Aaron Dhir explores the role of law in corporate governance as part of a new LCO scholar-in-residence study
Living and working in three different countries and visiting three more in less than seven months has convinced Aaron Dhir of at least one fact — diversity makes the world go round. But the Osgoode law professor and incoming LCO scholar-in-residence can’t help but notice that much of Canada’s corporate world seems to operate on a different page.
“There’s a lack of gender and racial diversity on the boards of Canada’s publicly-listed companies,” says Dhir. As part of a six-month LCO research appointment beginning in July, he plans to explore the role of law in facilitating diversification in corporate governance. “My goal is to provide precise recommendations for legal reform.”
The project received a significant jumpstart last fall during Dhir’s term as a visiting scholar at the Harvard Kennedy School’s Mossavar-Rahmani Center for Business and Government in Cambridge, Massachusetts. In January, Dhir relocated to the United Kingdom, where he served as a visiting scholar at the University of Oxford’s Centre for Socio-Legal Studies. “My time there was spent thinking about methodology; in particular, what qualitative and quantitative methods will best advance my research questions.”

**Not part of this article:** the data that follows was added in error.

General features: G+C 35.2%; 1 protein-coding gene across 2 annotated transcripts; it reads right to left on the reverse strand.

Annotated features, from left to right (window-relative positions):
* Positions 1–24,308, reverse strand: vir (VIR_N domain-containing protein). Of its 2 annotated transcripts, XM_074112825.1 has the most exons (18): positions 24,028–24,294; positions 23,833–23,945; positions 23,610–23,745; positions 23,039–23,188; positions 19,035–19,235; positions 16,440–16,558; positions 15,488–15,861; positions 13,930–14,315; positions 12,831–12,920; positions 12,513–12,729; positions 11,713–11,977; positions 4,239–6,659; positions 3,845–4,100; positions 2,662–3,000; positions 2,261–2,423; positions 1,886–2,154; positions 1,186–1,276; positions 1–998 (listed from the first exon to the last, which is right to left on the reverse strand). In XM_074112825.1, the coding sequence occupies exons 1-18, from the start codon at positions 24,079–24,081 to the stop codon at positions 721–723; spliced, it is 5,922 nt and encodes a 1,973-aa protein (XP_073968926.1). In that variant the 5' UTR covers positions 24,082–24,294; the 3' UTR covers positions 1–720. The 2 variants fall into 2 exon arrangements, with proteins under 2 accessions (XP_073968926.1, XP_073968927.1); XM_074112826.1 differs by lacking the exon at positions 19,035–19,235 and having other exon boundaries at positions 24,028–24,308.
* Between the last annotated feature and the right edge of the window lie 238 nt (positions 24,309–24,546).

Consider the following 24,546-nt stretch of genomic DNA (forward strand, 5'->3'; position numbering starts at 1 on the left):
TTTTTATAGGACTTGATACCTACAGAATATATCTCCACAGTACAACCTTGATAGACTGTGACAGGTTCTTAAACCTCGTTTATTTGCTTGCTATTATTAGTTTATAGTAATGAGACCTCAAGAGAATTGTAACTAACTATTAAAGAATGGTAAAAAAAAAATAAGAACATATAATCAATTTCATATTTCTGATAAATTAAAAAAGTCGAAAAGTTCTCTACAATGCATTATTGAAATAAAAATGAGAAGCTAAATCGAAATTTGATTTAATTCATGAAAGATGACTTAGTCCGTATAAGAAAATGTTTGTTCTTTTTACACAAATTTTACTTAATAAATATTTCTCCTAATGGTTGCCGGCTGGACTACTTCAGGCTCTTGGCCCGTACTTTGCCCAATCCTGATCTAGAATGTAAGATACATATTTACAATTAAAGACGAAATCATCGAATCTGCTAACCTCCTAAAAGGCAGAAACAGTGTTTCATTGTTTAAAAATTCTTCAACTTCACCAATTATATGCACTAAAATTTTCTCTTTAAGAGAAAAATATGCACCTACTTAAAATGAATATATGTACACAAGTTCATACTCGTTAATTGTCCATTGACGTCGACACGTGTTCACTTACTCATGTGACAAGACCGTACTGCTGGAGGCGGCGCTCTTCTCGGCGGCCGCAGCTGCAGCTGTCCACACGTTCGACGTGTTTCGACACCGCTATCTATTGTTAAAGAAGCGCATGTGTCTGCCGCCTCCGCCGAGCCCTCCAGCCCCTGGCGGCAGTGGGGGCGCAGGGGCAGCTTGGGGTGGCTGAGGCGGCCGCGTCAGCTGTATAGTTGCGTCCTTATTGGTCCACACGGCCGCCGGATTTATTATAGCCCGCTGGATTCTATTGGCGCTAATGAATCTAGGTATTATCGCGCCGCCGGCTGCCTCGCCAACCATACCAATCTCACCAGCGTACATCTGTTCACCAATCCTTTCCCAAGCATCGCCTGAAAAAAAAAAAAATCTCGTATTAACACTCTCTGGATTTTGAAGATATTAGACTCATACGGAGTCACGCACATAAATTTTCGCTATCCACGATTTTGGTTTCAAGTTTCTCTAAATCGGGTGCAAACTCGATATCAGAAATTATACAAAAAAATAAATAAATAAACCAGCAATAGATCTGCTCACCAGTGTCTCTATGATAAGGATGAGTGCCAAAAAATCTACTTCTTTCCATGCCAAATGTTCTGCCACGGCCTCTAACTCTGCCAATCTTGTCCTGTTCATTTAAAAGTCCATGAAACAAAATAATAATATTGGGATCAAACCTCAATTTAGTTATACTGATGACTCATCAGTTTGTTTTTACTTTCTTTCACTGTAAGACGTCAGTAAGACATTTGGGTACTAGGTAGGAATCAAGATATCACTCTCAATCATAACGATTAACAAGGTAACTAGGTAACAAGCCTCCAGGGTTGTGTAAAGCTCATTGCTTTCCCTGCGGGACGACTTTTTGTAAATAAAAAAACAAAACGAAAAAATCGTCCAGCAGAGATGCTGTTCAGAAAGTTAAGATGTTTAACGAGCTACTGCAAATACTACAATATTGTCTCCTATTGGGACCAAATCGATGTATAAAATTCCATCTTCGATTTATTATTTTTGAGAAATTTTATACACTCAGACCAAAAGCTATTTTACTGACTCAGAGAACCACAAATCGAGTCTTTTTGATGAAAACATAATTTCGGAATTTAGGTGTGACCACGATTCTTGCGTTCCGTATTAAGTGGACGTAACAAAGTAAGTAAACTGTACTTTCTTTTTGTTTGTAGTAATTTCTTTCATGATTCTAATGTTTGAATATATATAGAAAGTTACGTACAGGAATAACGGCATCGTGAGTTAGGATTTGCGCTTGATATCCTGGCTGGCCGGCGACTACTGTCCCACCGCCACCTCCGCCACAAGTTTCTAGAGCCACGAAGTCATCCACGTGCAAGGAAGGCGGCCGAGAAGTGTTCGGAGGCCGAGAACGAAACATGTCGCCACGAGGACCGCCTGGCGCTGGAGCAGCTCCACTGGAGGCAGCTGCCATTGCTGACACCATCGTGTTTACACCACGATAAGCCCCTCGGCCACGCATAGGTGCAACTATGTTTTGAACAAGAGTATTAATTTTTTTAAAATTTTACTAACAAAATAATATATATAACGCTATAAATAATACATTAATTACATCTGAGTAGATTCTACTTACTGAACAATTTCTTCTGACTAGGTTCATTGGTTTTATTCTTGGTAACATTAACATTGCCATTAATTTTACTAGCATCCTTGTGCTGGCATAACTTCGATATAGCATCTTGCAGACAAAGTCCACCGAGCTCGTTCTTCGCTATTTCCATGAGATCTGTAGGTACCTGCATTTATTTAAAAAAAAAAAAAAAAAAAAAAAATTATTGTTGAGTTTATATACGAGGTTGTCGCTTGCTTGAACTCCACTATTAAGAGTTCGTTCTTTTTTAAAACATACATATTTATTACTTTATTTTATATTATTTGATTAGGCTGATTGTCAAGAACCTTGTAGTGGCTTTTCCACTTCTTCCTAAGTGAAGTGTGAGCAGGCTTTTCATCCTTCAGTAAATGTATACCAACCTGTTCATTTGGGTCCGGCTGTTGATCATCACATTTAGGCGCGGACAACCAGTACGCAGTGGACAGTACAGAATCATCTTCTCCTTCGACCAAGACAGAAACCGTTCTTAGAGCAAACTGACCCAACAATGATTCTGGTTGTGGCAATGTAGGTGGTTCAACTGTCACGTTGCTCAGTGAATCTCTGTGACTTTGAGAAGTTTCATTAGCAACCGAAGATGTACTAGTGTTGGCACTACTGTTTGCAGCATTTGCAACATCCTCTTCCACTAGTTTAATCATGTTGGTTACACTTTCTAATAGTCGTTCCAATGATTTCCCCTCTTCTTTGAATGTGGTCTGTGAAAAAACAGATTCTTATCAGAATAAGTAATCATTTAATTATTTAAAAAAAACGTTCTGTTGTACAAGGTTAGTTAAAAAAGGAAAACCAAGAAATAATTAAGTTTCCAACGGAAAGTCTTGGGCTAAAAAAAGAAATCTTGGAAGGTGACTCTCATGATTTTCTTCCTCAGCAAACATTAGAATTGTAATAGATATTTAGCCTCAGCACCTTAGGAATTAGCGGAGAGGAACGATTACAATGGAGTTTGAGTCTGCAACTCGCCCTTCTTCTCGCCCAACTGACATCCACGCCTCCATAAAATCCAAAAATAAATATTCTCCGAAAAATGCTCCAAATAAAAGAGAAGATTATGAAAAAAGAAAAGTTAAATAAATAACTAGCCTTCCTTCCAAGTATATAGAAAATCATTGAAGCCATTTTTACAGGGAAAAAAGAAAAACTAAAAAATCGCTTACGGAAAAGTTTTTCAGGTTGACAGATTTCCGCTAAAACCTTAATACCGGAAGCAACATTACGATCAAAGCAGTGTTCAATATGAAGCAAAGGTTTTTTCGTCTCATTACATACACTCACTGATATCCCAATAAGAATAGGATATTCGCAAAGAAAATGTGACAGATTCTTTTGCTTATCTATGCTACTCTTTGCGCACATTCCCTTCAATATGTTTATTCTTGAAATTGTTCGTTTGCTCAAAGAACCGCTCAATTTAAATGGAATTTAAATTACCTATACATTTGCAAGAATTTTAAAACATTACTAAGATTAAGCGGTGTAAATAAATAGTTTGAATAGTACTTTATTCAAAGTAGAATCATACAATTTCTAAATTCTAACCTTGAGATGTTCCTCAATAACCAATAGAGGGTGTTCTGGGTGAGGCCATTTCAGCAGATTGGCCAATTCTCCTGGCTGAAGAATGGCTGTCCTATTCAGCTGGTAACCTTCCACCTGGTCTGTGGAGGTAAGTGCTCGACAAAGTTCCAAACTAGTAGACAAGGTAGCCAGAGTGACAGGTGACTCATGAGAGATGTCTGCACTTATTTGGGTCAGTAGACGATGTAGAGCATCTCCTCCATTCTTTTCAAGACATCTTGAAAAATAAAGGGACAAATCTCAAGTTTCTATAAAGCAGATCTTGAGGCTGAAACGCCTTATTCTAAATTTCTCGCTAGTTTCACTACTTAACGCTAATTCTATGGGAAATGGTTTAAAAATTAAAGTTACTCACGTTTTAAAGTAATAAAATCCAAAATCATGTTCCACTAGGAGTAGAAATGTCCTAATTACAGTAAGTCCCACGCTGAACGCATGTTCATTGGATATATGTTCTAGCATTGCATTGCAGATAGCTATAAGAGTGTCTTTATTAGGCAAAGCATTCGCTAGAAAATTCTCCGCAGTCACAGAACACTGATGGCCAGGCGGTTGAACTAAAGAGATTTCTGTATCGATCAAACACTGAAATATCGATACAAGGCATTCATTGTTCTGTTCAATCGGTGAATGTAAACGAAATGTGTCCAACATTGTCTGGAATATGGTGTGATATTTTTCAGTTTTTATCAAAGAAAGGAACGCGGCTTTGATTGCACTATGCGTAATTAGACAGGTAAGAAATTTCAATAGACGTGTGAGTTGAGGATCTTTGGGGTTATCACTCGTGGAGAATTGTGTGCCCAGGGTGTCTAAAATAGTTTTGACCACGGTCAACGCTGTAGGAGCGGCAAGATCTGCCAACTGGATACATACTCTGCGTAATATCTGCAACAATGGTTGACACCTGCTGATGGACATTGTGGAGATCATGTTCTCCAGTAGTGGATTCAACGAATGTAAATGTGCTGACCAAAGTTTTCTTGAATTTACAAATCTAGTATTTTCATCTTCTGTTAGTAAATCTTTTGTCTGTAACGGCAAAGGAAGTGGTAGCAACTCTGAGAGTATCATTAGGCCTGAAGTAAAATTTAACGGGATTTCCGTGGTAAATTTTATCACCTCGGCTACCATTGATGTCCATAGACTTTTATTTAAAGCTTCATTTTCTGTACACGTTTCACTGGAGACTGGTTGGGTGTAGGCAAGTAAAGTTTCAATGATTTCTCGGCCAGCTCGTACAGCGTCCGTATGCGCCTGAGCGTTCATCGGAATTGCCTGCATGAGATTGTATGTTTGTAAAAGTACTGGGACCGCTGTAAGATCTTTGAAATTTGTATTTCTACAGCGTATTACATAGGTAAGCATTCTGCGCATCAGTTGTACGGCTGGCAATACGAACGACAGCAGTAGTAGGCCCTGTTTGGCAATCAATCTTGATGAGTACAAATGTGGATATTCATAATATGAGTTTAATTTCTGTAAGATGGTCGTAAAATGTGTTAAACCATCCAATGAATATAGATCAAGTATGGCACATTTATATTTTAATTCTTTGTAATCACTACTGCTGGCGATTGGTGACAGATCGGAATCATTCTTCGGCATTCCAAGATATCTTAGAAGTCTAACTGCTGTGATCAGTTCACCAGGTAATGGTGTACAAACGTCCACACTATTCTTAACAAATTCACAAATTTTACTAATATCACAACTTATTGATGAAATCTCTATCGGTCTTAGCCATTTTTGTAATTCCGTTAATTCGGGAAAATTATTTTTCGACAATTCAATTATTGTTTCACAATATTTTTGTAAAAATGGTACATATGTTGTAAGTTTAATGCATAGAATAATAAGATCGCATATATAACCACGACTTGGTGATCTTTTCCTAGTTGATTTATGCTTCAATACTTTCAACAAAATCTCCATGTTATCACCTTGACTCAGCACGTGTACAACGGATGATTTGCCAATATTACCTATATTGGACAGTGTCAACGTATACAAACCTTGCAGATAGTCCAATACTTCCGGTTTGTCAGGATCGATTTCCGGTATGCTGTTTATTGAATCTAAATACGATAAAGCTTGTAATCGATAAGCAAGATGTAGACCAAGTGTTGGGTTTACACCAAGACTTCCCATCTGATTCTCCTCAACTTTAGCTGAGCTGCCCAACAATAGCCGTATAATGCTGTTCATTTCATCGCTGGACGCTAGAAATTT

By April, Dhir was back at Osgoode and preparing for the next stage of his project — a book he is writing in cooperation with the Law Commission of Ontario. Tentatively titled Challenging Boardroom Homogeneity: Corporate Law, Governance and Diversity and slated for publication by Cambridge University Press in 2012, the text will highlight the findings of his research since September and over the next six months.
“In addition to helping me learn and grow as a scholar, I very much hope my research will make an important and timely contribution to legal debate and reform, and add a critical dimension to public discourse.”